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January 2017, Volume 23, Number 1
The Paris Agreement reached in December 2015 between 195 countries to combat climate change went into effect November 11, 2016, after 94 countries representing two thirds of global emissions signed it. The goal of the Paris Agreement is to limit the increase in global temperatures over pre-industrial levels to two degrees Celsius by having countries develop plans to reduce carbon emissions.
Achieving this two-degree goal requires leaving two-thirds of the global coal, oil and natural gas reserves underground. The world uses 95 million barrels of oil a day, including 20 million barrels a day in the US.
Experts disagree over whether oil use is likely to continue rising with economic growth or fall as more countries implement policies to reduce carbon emissions. Some oil firms are emphasizing cleaner natural gas, and some NGOs urge a return to nuclear because it does not emit carbon.
Under the Paris Agreement, each country develops its own carbon-reduction plans, and these nationally determined contributions (NDCs) to reduce carbon emissions are reviewed by all countries. The NDC mechanism is meant to provide benchmarks for internal and peer pressure to help governments to set ever more ambitious goals.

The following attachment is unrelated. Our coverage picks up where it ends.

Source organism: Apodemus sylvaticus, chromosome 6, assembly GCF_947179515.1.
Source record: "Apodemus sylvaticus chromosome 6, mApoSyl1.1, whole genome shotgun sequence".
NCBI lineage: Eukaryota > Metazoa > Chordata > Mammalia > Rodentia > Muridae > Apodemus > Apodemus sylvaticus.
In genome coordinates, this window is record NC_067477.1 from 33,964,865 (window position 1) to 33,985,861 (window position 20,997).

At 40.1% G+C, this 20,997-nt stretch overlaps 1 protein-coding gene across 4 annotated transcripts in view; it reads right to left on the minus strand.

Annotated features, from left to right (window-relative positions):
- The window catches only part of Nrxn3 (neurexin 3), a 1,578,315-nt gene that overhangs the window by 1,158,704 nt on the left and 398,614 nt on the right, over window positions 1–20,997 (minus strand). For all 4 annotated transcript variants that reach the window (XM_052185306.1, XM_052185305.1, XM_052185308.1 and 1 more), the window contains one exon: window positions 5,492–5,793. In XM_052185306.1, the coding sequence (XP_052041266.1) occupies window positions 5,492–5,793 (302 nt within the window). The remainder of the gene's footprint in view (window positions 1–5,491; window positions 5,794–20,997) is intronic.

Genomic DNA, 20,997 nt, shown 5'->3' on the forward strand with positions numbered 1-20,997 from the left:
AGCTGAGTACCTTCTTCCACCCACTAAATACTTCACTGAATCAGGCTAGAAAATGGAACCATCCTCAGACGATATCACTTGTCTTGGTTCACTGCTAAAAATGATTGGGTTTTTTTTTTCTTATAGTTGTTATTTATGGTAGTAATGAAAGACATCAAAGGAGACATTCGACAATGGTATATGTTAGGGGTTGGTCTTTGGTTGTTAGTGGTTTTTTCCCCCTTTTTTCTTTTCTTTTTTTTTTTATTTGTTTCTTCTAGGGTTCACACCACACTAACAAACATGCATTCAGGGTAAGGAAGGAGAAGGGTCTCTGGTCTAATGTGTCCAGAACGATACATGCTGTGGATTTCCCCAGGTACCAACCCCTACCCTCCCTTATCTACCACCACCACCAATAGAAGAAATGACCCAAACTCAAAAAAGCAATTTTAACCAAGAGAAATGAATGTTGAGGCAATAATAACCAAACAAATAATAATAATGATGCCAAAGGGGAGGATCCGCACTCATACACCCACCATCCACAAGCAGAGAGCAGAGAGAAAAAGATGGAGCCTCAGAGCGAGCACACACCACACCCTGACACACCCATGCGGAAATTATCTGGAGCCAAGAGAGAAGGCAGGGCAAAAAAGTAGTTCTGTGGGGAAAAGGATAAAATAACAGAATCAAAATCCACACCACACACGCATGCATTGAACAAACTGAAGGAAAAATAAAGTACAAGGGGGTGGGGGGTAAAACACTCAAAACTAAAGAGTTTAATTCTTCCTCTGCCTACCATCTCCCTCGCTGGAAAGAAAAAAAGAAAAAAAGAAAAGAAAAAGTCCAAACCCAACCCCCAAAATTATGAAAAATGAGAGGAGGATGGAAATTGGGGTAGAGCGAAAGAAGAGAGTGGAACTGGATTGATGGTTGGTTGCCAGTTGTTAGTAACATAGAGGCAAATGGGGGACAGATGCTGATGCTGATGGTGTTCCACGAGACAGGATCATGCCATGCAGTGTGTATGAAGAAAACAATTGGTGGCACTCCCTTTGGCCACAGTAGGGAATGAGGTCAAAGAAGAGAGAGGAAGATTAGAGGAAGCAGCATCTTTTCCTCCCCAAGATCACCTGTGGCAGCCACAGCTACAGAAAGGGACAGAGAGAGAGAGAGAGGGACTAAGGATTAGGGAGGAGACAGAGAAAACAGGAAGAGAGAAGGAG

Most economists favor a carbon tax that raises money from emitters but allows them to decide how best to reduce their emissions. Carbon taxes have not worked as expected, with the price per ton of emissions falling from $9 in December 2015 to $6 in November 2016. The expectation was that a rising price of permits to emit carbon would spur firms to reduce their emissions.
NGOs concerned about global warming acknowledge that the review language of the Paris Agreement is weak: country plans to reduce carbon emissions "shall be implemented in a facilitative, nonintrusive, non-punitive manner, respectful of national sovereignty, and avoid placing undue burden on parties."
Donald Trump has cast doubt on the impacts of human activities on climate change, and threatened to withdraw the US from the Paris Agreement. During the campaign, Trump said that the science behind global warming was a Chinese plot to undermine the US economy.
California enacted a law in 2015 to reduce carbon emissions 40 percent below 1990 levels by 2030, and Governor Brown says the state will implement SB 350 regardless of what the Trump administration does. However, the state's businesses could be at a competitive disadvantage if energy and other costs rise in California and fall in other states.
Many NGOs favor electrification, which means producing power in plants and transmitting it over wires to batteries for transportation, heating and other uses. They assume it is easier to control emissions from a relatively few power plants than from many autos and homes. Better and cheaper batteries to store electricity, more efficient ways to make biofuels, and higher prices for the most emitting fuels such as coal could speed the transition to a low-carbon economy.
Many NGOs urge governments to both reduce carbon emissions and adapt to global warming with new crops that can thrive with droughts or more rainfall, new safeguards from coastal flooding, and strategies to deal with new disease risks as insects spread their range.